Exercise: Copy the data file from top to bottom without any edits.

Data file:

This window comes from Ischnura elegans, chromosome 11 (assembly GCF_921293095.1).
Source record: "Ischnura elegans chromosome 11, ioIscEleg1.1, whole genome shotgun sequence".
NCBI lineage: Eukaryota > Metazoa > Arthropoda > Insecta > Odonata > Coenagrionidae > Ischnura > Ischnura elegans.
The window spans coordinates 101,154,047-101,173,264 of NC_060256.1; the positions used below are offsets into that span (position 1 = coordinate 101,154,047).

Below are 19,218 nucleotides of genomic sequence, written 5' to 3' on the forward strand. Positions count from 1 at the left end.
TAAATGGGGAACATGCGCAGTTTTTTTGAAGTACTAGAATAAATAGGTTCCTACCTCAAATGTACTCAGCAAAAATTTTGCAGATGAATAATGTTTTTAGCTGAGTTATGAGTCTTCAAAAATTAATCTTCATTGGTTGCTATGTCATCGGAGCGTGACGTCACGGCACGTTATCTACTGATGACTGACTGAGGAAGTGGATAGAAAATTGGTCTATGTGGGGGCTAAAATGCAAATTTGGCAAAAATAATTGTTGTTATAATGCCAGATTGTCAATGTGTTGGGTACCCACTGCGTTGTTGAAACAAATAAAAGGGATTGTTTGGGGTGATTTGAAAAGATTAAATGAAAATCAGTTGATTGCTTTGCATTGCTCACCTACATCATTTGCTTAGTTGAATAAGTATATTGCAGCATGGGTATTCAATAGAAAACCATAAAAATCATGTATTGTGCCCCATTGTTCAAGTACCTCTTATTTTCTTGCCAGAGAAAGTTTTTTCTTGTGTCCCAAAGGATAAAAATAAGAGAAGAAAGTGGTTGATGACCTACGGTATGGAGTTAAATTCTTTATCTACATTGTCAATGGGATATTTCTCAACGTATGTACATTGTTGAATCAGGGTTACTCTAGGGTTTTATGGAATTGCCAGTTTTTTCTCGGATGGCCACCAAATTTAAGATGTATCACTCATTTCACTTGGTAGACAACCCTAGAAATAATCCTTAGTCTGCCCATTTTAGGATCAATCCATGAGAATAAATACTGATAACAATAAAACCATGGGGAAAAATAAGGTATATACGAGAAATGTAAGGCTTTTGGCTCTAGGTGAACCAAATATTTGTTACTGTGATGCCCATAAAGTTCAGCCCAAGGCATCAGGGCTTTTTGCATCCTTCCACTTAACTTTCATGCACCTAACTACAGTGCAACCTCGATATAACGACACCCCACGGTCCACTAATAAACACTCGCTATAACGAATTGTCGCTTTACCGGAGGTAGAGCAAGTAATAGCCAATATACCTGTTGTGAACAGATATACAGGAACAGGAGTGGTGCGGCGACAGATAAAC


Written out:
This window comes from Ischnura elegans, chromosome 11 (assembly GCF_921293095.1).
Source record: "Ischnura elegans chromosome 11, ioIscEleg1.1, whole genome shotgun sequence".
NCBI lineage: Eukaryota > Metazoa > Arthropoda > Insecta > Odonata > Coenagrionidae > Ischnura > Ischnura elegans.
The window spans coordinates 101,154,047-101,173,264 of NC_060256.1; the positions used below are offsets into that span (position 1 = coordinate 101,154,047).

Below are 19,218 nucleotides of genomic sequence, written 5' to 3' on the forward strand. Positions count from 1 at the left end.
TAAATGGGGAACATGCGCAGTTTTTTTGAAGTACTAGAATAAATAGGTTCCTACCTCAAATGTACTCAGCAAAAATTTTGCAGATGAATAATGTTTTTAGCTGAGTTATGAGTCTTCAAAAATTAATCTTCATTGGTTGCTATGTCATCGGAGCGTGACGTCACGGCACGTTATCTACTGATGACTGACTGAGGAAGTGGATAGAAAATTGGTCTATGTGGGGGCTAAAATGCAAATTTGGCAAAAATAATTGTTGTTATAATGCCAGATTGTCAATGTGTTGGGTACCCACTGCGTTGTTGAAACAAATAAAAGGGATTGTTTGGGGTGATTTGAAAAGATTAAATGAAAATCAGTTGATTGCTTTGCATTGCTCACCTACATCATTTGCTTAGTTGAATAAGTATATTGCAGCATGGGTATTCAATAGAAAACCATAAAAATCATGTATTGTGCCCCATTGTTCAAGTACCTCTTATTTTCTTGCCAGAGAAAGTTTTTTCTTGTGTCCCAAAGGATAAAAATAAGAGAAGAAAGTGGTTGATGACCTACGGTATGGAGTTAAATTCTTTATCTACATTGTCAATGGGATATTTCTCAACGTATGTACATTGTTGAATCAGGGTTACTCTAGGGTTTTATGGAATTGCCAGTTTTTTCTCGGATGGCCACCAAATTTAAGATGTATCACTCATTTCACTTGGTAGACAACCCTAGAAATAATCCTTAGTCTGCCCATTTTAGGATCAATCCATGAGAATAAATACTGATAACAATAAAACCATGGGGAAAAATAAGGTATATACGAGAAATGTAAGGCTTTTGGCTCTAGGTGAACCAAATATTTGTTACTGTGATGCCCATAAAGTTCAGCCCAAGGCATCAGGGCTTTTTGCATCCTTCCACTTAACTTTCATGCACCTAACTACAGTGCAACCTCGATATAACGACACCCCACGGTCCACTAATAAACACTCGCTATAACGAATTGTCGCTTTACCGGAGGTAGAGCAAGTAATAGCCAATATACCTGTTGTGAACAGATATACAGGAACAGGAGTGGTGCGGCGACAGATAAAC